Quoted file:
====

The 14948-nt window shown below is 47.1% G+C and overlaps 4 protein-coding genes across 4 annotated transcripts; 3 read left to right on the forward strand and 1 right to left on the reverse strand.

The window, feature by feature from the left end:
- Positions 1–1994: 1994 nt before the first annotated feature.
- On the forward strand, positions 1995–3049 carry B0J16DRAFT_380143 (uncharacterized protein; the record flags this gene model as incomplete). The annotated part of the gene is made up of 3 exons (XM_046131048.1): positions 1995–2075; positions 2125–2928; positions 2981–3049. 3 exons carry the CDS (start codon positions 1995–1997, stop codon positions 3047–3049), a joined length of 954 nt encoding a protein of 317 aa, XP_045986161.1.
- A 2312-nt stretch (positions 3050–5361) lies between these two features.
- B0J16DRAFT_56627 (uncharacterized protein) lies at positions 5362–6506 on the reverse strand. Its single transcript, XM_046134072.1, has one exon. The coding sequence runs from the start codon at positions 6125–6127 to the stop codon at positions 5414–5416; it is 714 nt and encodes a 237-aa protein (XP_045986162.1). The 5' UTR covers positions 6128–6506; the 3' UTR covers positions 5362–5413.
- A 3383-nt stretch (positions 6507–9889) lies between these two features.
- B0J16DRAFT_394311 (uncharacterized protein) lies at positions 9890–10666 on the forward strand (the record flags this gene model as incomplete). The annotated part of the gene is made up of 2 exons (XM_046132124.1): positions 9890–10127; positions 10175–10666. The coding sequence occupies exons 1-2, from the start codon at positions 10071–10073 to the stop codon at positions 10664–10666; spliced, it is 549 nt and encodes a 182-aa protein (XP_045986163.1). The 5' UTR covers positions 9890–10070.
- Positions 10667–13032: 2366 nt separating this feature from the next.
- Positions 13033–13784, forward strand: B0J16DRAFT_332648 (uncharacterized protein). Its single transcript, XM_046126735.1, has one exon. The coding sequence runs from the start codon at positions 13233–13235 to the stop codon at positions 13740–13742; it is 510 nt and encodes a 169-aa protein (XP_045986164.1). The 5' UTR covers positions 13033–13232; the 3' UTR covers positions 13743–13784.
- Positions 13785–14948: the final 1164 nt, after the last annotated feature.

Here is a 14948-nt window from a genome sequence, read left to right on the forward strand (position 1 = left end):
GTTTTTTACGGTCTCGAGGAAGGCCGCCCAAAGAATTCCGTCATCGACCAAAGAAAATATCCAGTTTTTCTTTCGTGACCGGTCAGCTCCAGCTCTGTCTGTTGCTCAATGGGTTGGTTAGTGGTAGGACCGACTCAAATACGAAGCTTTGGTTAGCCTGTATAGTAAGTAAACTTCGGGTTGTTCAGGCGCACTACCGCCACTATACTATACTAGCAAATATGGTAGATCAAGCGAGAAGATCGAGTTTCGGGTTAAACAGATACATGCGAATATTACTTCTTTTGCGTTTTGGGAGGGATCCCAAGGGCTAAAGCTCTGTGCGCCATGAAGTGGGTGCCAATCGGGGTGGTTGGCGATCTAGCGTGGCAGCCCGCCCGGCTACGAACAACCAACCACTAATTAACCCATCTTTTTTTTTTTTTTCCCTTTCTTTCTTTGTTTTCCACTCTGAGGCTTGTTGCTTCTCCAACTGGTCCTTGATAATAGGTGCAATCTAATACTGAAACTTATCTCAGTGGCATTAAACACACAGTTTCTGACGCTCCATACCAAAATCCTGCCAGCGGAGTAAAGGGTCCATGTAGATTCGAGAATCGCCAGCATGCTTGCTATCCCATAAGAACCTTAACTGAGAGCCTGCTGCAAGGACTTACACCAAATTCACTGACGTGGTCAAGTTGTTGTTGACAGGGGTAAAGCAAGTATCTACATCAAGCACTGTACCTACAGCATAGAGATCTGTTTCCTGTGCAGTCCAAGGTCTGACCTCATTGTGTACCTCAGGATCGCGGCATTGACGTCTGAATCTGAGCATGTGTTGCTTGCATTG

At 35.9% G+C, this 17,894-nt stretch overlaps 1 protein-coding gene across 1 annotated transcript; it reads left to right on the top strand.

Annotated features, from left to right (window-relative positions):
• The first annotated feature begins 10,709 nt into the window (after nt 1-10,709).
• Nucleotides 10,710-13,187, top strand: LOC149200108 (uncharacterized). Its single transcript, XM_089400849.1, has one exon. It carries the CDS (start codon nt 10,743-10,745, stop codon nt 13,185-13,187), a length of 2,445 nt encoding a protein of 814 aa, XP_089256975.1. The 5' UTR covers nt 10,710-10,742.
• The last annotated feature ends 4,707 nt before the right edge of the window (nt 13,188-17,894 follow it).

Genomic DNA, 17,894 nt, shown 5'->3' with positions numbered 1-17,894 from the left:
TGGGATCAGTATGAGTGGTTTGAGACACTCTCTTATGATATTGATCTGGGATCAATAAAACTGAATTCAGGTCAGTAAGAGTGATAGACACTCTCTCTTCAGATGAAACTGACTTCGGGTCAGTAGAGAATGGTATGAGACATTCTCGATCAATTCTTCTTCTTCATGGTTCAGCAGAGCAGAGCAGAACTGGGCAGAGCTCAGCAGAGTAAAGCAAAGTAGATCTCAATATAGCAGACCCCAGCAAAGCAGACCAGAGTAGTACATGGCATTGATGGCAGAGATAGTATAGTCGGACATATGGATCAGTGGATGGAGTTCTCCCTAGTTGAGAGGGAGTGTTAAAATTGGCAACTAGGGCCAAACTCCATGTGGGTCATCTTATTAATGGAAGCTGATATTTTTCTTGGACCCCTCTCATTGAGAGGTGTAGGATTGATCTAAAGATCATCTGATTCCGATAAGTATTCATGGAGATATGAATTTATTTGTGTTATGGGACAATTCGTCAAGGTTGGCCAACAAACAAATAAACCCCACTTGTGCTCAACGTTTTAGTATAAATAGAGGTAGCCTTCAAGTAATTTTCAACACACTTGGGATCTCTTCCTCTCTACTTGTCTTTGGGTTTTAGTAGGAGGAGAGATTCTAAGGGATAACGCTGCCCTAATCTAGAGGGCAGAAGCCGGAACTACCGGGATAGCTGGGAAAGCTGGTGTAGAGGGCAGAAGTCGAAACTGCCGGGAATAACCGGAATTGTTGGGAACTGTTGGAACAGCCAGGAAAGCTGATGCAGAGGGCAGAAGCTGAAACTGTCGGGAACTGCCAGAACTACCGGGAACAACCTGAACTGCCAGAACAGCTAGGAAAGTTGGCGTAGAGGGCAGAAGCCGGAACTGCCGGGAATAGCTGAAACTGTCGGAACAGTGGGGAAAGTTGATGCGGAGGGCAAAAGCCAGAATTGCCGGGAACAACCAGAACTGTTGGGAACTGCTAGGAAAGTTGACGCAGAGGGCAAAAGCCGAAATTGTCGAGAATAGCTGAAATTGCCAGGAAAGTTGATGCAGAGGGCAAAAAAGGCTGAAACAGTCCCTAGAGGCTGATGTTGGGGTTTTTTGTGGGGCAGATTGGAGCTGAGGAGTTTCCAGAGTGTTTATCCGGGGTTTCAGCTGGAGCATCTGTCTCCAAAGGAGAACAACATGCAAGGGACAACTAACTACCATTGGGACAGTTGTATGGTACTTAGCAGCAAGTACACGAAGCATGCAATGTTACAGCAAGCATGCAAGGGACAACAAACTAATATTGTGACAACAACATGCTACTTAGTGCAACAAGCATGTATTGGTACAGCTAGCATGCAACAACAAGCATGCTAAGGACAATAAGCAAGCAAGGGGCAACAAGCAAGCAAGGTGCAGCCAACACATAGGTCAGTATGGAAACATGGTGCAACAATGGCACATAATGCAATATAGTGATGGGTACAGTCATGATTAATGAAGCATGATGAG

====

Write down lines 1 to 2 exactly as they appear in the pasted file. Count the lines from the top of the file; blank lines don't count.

The 14948-nt window shown below is 47.1% G+C and overlaps 4 protein-coding genes across 4 annotated transcripts; 3 read left to right on the forward strand and 1 right to left on the reverse strand.

The window, feature by feature from the left end: